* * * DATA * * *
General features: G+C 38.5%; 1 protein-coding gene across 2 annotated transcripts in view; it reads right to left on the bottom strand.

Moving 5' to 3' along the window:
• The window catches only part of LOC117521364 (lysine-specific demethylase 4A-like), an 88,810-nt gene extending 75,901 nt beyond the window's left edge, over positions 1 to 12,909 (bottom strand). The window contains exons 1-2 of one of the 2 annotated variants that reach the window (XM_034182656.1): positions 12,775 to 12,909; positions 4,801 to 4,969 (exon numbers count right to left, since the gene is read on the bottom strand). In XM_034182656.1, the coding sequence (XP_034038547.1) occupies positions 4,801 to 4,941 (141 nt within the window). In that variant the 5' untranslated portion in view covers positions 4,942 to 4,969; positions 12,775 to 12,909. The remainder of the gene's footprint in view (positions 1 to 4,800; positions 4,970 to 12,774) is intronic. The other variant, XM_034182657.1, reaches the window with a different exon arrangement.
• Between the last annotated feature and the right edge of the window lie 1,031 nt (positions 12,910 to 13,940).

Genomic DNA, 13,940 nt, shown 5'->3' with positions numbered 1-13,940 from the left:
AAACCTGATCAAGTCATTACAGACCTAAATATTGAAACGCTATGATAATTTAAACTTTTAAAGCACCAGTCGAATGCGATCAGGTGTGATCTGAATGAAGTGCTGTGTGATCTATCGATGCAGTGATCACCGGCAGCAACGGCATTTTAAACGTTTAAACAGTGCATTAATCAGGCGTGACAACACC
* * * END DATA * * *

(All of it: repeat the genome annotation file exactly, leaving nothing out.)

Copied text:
General features: G+C 38.5%; 1 protein-coding gene across 2 annotated transcripts in view; it reads right to left on the bottom strand.

Moving 5' to 3' along the window:
• The window catches only part of LOC117521364 (lysine-specific demethylase 4A-like), an 88,810-nt gene extending 75,901 nt beyond the window's left edge, over positions 1 to 12,909 (bottom strand). The window contains exons 1-2 of one of the 2 annotated variants that reach the window (XM_034182656.1): positions 12,775 to 12,909; positions 4,801 to 4,969 (exon numbers count right to left, since the gene is read on the bottom strand). In XM_034182656.1, the coding sequence (XP_034038547.1) occupies positions 4,801 to 4,941 (141 nt within the window). In that variant the 5' untranslated portion in view covers positions 4,942 to 4,969; positions 12,775 to 12,909. The remainder of the gene's footprint in view (positions 1 to 4,800; positions 4,970 to 12,774) is intronic. The other variant, XM_034182657.1, reaches the window with a different exon arrangement.
• Between the last annotated feature and the right edge of the window lie 1,031 nt (positions 12,910 to 13,940).

Genomic DNA, 13,940 nt, shown 5'->3' with positions numbered 1-13,940 from the left:
AAACCTGATCAAGTCATTACAGACCTAAATATTGAAACGCTATGATAATTTAAACTTTTAAAGCACCAGTCGAATGCGATCAGGTGTGATCTGAATGAAGTGCTGTGTGATCTATCGATGCAGTGATCACCGGCAGCAACGGCATTTTAAACGTTTAAACAGTGCATTAATCAGGCGTGACAACACC